The term “frozen aerated product” as used in this specification means a frozen product made by freezing a pasteurised mix of ingredients with agitation to incorporate air into the product.

Overrun

Overrun is defined as in Ice Cream—W. S. Arbuckle—AVI Publishing, 1972, page 194. Several ways of calculating the overrun are given in this book. In this specification overrun is measured according to the formula
% Overrun=100×[Wt mix −Wt product ]/Wt product
in which Wtmix is the weight of a certain volume of the mix from which the frozen product is to be prepared and Wtproduct is the weight of the same volume of the product after it has been frozen and aerated.

Fruit Puree

The term “fruit puree” as used in this specification means a homogeneous product which has been prepared from whole or peeled fruit of good maturity, which has been pulped by a suitable physical process. {See United States Department of Agriculture (USDA) authorised Commercial Item Description A-A-20252A dated Jun. 5, 2000 and the Revised Proposal Draft Codex General Standard For Fruit Juices and Nectars dated Aug. 9, 2001 issued by the National Juice Products Association}. The puree may or may not have had a portion of the water physically removed. The latter of the two references identified above defines Fruit Nectar as a fruit puree to which water and optionally sugars have been added. The expression “fruit puree” as used herein is intended to embrace such Fruit Nectars.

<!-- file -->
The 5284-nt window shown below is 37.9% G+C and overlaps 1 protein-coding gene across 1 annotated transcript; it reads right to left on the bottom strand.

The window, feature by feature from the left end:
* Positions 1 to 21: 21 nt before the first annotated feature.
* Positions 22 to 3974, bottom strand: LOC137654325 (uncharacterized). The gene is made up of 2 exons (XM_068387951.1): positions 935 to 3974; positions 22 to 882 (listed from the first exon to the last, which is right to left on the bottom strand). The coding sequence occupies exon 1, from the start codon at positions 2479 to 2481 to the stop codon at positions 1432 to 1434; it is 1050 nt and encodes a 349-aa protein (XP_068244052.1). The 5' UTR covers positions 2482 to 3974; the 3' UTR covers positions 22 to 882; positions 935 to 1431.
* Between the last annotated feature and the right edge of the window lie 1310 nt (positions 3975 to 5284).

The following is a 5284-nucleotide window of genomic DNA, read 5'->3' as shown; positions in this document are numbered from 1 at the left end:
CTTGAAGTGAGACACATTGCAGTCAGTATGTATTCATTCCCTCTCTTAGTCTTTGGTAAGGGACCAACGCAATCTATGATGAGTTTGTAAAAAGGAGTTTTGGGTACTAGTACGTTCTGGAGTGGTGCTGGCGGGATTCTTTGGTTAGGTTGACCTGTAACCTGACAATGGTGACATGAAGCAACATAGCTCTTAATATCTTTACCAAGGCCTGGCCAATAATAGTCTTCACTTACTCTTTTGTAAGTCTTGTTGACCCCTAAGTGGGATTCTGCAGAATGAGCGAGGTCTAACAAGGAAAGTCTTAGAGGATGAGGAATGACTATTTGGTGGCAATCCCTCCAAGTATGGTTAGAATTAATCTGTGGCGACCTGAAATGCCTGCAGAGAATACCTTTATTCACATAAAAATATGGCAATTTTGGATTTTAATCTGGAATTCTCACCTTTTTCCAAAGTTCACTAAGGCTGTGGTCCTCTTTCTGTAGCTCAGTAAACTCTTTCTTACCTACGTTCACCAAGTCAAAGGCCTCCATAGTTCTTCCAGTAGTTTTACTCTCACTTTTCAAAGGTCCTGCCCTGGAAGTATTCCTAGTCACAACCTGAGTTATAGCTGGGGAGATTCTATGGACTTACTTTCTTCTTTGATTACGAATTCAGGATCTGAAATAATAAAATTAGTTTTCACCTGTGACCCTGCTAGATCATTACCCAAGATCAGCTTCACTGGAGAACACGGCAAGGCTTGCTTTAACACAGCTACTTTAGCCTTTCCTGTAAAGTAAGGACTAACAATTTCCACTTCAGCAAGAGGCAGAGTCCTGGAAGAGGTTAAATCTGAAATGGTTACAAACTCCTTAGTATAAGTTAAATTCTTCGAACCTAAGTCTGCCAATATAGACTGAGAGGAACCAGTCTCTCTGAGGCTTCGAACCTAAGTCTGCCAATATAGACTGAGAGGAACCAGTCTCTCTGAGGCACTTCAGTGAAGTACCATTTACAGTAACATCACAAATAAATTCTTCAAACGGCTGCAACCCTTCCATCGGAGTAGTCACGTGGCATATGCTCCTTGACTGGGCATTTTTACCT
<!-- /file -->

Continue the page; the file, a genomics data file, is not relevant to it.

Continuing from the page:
pH

In this specification pH is determined by using a Jenway 3020 pH meter equipped with a BDH Gelpas epoxy body sealed reference combination pH electrode and a temperature electrode. The pH meter was calibrated using two buffers at pH 7 and 4 at 10° C. The pH of the premixes and the melted products of the present invention was determined at 8-12° C. To measure the pH of melted product frozen ice cream blocks were removed from their packaging and placed in covered tubs and allowed to melt for 48 hours at 5° C. in a constant temperature room. Melted ice creams were gently stirred to incorporate any serum which may have separated, before the pH was determined.